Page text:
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|Many golfers lose focus and change their style of play when playing with a golfer better than them. (Courtesy photo)|
Most of us play golf with others and usually with players of the same caliber. But as long as we play golf there will always be players that hit it longer, straighter, hole more putts, better course management then we do.
I see the majority of players get intimidated by their playing partners and then they try to do things they simply are not capable of.
One player "A" hits a comfortable 8 iron 150 yards and player "B" uses a 5 iron for the same distance. It won't take long for player "B" to start trying to hit their irons farther - and because they are now out of their comfort zone their scores and accuracy suffer.
A prime example of this is former British Open Champion Ian Baker-Finch. This player was world class and was playing great golf when he won the British Open but soon after, rumor has it, he thought he should be hitting it farther. His quest turned into a nightmare, he completely "lost" the game that had won him the Open. His accuracy was completely gone and he no longer had any idea where the ball was going.
After struggling for a few years and not finding his way back he simply retired from competitive golf rather then play golf like most of the golf world does. When you have played golf at this high of a level it is extremely difficult to come to terms that you have lost what you've had.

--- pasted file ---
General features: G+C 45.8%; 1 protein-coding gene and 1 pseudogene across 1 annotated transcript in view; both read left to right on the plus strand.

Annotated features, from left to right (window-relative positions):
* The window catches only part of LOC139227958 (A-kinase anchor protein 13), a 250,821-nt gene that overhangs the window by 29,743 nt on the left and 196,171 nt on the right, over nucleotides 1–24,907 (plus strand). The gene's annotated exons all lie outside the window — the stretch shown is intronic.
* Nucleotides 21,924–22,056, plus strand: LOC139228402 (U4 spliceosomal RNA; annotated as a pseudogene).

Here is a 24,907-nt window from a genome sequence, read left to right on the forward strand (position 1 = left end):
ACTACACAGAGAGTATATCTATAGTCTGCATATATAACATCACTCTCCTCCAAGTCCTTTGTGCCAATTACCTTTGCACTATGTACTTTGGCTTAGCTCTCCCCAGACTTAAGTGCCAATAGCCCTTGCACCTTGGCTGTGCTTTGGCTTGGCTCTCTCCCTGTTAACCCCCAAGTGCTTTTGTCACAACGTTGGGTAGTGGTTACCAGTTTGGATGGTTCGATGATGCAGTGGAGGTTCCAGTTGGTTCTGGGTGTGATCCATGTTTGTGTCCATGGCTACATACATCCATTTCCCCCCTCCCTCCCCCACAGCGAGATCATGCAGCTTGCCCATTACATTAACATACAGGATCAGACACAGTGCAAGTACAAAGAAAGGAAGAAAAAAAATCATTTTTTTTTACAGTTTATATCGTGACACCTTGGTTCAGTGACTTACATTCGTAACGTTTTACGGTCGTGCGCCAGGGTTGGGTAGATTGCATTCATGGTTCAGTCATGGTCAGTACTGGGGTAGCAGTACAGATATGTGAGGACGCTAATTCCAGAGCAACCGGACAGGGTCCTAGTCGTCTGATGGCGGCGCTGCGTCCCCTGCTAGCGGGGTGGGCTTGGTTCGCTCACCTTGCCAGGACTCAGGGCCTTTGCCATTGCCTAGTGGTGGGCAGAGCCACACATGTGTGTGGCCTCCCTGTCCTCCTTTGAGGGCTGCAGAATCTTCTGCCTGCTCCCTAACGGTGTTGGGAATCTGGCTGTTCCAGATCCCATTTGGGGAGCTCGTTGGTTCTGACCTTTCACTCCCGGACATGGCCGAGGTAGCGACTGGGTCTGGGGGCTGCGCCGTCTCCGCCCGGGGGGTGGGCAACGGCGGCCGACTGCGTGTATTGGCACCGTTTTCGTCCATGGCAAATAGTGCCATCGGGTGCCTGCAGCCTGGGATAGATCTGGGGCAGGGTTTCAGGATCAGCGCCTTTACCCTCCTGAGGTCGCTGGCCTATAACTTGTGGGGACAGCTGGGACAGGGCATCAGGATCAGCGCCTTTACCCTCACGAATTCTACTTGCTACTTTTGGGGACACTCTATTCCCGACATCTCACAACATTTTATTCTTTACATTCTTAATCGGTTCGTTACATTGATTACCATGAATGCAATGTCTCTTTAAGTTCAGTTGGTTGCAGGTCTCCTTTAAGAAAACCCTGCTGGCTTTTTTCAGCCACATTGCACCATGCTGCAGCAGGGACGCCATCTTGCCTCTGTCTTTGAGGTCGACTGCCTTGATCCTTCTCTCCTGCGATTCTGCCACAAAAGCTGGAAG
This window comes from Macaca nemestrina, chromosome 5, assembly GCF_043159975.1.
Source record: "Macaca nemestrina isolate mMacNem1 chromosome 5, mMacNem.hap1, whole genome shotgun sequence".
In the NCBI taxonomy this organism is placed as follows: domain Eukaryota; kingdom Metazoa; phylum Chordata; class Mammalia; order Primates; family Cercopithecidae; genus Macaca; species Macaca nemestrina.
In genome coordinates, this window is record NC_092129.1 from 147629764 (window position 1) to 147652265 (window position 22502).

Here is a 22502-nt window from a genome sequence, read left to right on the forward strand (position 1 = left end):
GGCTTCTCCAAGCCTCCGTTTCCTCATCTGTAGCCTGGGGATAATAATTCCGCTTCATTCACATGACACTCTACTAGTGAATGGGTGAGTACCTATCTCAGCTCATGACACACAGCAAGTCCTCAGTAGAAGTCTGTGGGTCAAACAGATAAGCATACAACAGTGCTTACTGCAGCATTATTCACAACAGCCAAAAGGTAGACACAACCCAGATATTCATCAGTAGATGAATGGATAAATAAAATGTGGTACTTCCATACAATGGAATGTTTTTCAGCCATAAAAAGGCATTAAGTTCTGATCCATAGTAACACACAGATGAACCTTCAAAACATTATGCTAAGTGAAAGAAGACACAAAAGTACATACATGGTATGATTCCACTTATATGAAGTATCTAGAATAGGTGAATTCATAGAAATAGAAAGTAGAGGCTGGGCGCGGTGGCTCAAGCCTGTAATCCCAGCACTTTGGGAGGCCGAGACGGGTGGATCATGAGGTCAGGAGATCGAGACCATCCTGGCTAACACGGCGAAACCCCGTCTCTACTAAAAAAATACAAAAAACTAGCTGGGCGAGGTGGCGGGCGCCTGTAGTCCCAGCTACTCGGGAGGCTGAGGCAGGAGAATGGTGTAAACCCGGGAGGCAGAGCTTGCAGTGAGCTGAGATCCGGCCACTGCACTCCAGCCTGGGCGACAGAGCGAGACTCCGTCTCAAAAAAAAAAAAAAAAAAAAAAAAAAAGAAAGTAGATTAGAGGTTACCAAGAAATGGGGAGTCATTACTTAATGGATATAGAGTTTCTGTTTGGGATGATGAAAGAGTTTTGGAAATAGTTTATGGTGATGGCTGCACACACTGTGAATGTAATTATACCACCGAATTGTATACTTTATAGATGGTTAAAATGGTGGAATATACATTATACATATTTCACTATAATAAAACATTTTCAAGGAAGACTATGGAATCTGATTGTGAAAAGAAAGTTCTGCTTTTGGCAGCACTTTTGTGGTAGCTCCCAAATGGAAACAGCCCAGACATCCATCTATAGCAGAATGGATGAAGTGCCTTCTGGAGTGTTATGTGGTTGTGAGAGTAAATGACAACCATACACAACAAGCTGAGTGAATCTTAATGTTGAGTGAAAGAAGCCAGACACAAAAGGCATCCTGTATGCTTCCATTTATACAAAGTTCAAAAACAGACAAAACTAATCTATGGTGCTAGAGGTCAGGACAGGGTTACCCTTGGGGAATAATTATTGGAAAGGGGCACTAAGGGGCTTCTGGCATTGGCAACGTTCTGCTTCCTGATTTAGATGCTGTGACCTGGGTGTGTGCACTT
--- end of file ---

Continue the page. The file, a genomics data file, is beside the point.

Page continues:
Can players hit the ball farther without giving up accuracy? Of course, but there are limits to this. Once of those limits is the players physical make-up. If you have the flexibility of Craig Stadler but are trying to swing like Davis Love III then that is not going to work. You will have to rely on building speed into what you do have.
Find a fitness trainer and work on your flexibility; see if you can add more length to your swing but always under control. Think of it like this, your body is the foundation for the golf stroke - just like a sturdy home must have a study foundation - if you overload your foundation then structure will collapse. So don't try to overload your physical structure build a precision golf stroke based on what you can do - not what you can't do.
August 14, 2006
Chuck Evans, G.S.E.D., a Golf Magazine Top 100 Teacher, is one of only 31 golf instructors worldwide designated to hold a doctorate in golf stroke engineering. He is executive director of instruction for the Medicus Golf Institute and has served as director of schools for the PGA Tour Golf Academy, and as director of instruction for the United States Golf Institute. He is also the author of "How To Build Your Golf Swing."
As kids around the country head back to school, you, too, can continue your education—on the golf course. Before you play your next round, follow some of these helpful video tips from Golf Channel Academy.
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